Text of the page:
- Cardiovascular disease is the leading cause of death in the U.S., with the CDC attributing 796,494 deaths in 2014, with associated costs in the tens of billions of dollars. But recent developments in monitoring, combined with novel algorithms to assess the nonlinear structure of the cardiac electrical signal, may bode fundamental change in disease detection, monitoring, and treatment, leading to reduced mortality and cost.
- Observers have long noted the irregular temporal structure of the heart rate (HR), but typically treated it as extraneous noise. In the early 1980s researchers began to decompose the HR signal into its respective frequency components, corresponding notably to autonomic nervous control (sympathetic vis-à-vis parasympathetic), modulated by humoral and other mechanisms. Each branch has its own proprietary wavelength, with responses at different spots on the frequency spectrum.
- Clinical interest grew as research showed overall signal variability associated with physiological health; conversely ECG signal structure became less variable, or more periodic, as the generating system became senescent, sluggish, or sick. Initially it was thought that heart rate variability (HRV) aligned to classic “chaos theory” methods derived from physics, in which a single scale-invariant aperiodic structure could be quantified and generalized.
- But researchers realized that due to nonstationarity (baseline wander), signal noise (ectopic spasms and/or external [i.e. electrical] interference), and finite signal length, claims of finding a universal “chaotic structure” in the ECG signal must be tempered. Nonetheless, the field was established, with currently 1,500 peer-reviewed HRV papers published annually, with academic centers for the study of non-linear properties of the physiologic signal (e.g., The Margret and H.A. Rey Institute for Nonlinear Dynamics in Medicine at Harvard Med School).
- A challenge is that continued success has created a “balkanization” of sorts – with the abandonment of the idea of one aperiodicity measure, competing ones have emerged. Currently, published literature using HRV analysis might present any number of variability metrics, often with minimal justification other than ease of calculation, showing how “variability'’ might associate with a clinical condition like obesity, sleep apnea, diabetes, or hypertension. But there’s no guarantee that any HRV measure relates to another. This has paralyzed the introduction of HRV–associated tools into the clinical and/or perioperative setting, and discouraged the active collection of fine-grained waveform data needed to validate them. Perioperative ECG data is currently smoothed into a 30-second moving average and entered into patient records at 1 minute intervals.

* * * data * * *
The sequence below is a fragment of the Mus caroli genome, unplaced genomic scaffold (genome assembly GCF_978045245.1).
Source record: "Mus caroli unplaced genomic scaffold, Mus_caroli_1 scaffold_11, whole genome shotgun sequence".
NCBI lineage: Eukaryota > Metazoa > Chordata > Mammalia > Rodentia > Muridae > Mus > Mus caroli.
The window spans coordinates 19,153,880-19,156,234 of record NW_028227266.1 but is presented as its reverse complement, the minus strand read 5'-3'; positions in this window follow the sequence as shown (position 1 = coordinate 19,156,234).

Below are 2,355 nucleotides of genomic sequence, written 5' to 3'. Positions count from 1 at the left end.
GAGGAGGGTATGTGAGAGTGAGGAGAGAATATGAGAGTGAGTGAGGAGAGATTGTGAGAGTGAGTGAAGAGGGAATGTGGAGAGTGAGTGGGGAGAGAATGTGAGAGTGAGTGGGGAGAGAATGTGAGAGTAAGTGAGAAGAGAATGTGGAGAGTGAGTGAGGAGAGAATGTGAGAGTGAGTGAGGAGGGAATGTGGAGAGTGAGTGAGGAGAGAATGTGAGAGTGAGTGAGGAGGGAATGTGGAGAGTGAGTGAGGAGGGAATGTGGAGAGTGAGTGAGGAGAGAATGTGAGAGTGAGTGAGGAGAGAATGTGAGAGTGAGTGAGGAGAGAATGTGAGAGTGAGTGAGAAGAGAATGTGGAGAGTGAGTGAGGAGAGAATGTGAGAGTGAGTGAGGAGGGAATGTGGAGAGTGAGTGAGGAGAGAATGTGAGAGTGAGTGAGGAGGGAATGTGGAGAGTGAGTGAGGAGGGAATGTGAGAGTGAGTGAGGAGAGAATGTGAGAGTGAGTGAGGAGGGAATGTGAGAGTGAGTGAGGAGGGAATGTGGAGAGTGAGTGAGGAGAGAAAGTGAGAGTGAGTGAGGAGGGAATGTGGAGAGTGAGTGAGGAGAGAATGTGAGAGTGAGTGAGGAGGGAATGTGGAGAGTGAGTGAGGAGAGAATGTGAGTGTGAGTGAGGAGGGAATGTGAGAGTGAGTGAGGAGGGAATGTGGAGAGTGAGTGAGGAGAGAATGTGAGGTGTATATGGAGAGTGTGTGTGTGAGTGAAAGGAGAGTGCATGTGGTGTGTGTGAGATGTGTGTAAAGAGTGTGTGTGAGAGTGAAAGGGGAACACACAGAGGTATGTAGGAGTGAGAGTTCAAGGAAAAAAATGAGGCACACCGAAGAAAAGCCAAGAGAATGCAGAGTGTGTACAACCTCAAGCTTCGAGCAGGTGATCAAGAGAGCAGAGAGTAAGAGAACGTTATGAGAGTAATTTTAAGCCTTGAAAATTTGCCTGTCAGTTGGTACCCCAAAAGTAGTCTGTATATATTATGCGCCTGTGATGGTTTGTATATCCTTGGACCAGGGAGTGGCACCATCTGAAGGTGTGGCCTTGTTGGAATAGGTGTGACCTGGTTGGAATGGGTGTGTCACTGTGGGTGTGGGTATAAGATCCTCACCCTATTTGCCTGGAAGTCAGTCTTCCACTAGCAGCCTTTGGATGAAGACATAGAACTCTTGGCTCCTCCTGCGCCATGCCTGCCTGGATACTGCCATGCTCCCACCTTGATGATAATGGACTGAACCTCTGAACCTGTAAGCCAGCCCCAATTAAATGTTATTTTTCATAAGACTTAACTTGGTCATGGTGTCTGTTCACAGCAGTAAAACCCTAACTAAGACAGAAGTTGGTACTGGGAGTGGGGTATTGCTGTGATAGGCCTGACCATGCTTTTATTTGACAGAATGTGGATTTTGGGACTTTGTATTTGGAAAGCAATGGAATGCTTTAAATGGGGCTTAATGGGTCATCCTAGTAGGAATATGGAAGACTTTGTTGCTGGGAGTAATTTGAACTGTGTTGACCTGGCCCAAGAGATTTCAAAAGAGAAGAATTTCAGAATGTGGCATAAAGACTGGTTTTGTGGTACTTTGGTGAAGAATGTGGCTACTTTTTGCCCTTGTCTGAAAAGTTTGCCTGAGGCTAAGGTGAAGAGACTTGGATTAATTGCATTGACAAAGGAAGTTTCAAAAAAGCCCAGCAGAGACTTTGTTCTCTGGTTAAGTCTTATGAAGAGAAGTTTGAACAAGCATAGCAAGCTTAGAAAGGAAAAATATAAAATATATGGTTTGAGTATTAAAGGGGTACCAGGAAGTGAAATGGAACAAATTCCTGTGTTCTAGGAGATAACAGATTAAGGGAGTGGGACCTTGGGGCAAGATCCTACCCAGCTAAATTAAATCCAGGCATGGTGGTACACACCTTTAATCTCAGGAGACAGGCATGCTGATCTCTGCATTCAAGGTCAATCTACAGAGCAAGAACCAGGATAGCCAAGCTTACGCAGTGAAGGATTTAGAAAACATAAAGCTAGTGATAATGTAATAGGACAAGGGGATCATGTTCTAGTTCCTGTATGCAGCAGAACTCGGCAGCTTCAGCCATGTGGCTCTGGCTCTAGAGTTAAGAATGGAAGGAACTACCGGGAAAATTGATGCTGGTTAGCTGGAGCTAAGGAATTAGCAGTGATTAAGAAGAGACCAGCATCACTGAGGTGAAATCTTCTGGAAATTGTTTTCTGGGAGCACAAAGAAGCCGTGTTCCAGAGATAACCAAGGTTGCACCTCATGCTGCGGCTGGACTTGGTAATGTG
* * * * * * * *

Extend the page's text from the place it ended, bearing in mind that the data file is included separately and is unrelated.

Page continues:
- Institutional stasis is countered by widespread activity in the personal electronics market. But there, the “balkanization” continues – various consumer-level HRV monitoring products use variability metrics that are idiosyncratic, arbitrary, and unvalidated.
- How to advance science, and integrate signal variability into patient care, from personalized telemedicine all the way to acute-care settings? What’s the most comprehensive, objective, clinically relevant assessment of variability in cardiac electrical activity? How to leverage it to recruit a critical mass of “early adopters” with an agreed-upon, reproducible metric of variability? And what machine-learning program might entrain sophistication and specificity, as the physiological data set grows in breadth and longitudinal depth? We believe that geometric, or dynamical analysis, may yield further insights into the structural properties of ECG signals, and pave the way for new applications. The goal is to provide low-dimensional extraction, via principal component analysis, to create real-time feedback loops assisting each participant, thus creating a large, open, scalable database for more accurate risk stratification.
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